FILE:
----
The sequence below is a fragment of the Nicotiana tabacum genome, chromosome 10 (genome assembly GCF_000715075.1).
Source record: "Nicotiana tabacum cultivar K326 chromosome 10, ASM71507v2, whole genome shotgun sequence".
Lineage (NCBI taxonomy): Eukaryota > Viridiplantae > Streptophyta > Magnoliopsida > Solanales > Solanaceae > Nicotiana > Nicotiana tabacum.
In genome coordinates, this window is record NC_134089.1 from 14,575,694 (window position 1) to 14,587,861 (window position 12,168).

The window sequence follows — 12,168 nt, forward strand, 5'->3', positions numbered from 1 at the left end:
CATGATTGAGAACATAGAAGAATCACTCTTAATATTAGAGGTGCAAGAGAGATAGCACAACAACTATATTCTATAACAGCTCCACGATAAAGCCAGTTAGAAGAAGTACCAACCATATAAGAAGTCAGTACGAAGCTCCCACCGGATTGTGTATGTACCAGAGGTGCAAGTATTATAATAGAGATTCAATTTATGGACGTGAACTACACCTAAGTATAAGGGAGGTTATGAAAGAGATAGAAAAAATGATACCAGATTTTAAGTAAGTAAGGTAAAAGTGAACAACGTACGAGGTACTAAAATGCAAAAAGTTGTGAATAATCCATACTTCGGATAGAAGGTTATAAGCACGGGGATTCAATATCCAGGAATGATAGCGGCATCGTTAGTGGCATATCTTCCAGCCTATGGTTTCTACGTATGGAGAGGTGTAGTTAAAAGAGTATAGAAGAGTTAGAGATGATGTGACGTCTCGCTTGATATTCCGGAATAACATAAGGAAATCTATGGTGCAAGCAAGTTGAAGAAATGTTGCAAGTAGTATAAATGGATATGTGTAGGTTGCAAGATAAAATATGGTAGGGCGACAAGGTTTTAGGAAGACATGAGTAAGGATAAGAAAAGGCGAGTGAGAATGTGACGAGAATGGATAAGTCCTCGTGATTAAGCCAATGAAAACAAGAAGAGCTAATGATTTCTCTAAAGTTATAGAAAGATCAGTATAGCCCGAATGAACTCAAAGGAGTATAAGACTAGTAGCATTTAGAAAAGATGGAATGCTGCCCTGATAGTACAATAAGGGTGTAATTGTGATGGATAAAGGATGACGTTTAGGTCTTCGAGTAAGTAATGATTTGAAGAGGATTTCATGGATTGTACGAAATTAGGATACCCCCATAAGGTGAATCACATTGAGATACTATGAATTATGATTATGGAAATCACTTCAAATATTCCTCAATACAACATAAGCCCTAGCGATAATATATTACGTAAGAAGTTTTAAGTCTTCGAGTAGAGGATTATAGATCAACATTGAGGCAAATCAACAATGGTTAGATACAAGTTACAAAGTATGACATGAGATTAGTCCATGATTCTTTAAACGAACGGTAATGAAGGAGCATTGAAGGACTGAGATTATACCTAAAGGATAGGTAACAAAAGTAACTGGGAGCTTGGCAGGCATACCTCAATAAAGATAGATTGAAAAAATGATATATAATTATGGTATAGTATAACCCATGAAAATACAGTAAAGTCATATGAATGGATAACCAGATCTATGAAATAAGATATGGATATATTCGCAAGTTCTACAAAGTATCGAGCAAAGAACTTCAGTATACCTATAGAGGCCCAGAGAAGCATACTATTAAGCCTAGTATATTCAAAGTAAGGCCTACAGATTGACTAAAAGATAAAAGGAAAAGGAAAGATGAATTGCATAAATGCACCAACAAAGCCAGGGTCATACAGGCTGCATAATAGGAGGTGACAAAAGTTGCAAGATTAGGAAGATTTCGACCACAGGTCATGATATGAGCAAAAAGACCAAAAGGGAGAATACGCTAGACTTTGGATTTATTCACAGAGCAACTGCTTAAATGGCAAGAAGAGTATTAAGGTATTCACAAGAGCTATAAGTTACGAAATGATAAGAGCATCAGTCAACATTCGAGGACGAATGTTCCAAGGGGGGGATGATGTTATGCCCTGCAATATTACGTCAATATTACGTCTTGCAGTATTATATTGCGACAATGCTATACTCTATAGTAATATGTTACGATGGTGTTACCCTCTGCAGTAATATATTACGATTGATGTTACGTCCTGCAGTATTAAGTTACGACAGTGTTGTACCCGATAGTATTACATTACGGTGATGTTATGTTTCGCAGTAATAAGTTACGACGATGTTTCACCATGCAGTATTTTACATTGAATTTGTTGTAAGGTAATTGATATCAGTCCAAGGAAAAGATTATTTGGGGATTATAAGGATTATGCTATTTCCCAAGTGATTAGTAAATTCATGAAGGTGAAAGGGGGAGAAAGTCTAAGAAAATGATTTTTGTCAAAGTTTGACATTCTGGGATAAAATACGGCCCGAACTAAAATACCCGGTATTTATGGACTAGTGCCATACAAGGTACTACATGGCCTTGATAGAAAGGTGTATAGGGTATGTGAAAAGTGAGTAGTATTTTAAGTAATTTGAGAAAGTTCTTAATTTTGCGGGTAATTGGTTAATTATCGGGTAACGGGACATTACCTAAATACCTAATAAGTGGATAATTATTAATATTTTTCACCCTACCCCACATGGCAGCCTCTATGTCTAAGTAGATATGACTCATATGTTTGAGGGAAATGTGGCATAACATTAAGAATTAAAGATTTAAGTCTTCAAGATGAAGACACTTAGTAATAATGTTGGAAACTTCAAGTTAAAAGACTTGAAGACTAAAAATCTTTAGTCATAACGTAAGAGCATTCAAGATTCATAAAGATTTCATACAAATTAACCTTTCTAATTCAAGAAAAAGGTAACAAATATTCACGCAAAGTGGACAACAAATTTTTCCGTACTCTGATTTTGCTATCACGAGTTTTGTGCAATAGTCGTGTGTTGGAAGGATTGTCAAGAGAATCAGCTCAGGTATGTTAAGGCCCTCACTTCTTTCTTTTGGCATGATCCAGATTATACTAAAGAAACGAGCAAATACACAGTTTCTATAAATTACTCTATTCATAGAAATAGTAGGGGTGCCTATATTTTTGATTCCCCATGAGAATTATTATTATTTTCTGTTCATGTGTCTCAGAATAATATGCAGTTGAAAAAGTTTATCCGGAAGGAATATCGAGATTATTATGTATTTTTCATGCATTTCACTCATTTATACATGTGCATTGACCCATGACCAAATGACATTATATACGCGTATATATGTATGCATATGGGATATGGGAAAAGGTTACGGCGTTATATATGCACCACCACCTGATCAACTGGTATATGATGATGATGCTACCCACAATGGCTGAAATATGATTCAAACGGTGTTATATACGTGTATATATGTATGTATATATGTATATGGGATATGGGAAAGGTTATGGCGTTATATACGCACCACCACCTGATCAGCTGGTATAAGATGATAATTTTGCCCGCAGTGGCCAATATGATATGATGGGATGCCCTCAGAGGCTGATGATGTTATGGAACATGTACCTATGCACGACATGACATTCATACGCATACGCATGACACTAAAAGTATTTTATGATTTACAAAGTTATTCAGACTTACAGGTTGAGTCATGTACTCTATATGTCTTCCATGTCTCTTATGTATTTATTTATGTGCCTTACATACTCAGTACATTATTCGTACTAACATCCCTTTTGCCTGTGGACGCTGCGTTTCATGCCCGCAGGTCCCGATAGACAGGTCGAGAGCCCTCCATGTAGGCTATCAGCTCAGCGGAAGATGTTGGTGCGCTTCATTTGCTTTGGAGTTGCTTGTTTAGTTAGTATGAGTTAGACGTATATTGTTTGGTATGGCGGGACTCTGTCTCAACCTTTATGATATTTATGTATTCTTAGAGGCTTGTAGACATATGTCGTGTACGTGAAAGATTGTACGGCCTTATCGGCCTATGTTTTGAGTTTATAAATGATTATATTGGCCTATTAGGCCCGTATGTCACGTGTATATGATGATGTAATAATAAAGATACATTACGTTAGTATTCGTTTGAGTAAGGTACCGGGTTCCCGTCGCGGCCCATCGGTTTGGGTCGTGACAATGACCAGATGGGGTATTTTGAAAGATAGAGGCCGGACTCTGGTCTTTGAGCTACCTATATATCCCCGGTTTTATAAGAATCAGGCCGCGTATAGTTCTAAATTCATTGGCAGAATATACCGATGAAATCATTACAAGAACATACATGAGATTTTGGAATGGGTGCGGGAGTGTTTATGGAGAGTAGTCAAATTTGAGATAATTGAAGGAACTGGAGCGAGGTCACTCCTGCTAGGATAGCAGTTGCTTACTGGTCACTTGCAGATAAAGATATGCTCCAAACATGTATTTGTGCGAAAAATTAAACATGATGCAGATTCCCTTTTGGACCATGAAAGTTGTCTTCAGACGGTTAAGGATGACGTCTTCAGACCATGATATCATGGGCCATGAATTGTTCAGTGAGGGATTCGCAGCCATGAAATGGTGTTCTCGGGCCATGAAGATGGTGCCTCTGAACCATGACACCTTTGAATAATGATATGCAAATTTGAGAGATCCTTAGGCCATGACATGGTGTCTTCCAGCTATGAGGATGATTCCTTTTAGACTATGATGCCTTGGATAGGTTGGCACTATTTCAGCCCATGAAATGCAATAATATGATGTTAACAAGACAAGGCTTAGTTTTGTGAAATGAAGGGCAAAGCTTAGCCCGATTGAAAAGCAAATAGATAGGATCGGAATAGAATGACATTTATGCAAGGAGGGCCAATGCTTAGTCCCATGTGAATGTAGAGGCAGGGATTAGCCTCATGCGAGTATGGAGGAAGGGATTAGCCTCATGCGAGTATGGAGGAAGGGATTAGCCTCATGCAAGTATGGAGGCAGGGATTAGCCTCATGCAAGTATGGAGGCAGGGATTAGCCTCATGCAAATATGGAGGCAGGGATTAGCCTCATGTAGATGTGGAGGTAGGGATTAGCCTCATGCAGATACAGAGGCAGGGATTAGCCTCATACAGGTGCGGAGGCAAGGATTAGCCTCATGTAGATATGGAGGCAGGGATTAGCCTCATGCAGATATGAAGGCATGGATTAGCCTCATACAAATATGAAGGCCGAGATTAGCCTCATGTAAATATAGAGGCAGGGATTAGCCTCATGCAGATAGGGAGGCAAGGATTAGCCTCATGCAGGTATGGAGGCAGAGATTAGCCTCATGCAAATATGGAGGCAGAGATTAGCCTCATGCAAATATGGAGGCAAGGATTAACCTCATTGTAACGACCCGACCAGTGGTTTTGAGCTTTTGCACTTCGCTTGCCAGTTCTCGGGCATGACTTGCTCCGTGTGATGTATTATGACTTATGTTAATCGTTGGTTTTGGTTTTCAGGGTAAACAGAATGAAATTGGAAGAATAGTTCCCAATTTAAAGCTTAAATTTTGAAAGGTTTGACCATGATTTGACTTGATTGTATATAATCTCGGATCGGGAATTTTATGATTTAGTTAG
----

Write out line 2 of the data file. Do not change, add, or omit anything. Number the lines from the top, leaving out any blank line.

Source record: "Nicotiana tabacum cultivar K326 chromosome 10, ASM71507v2, whole genome shotgun sequence".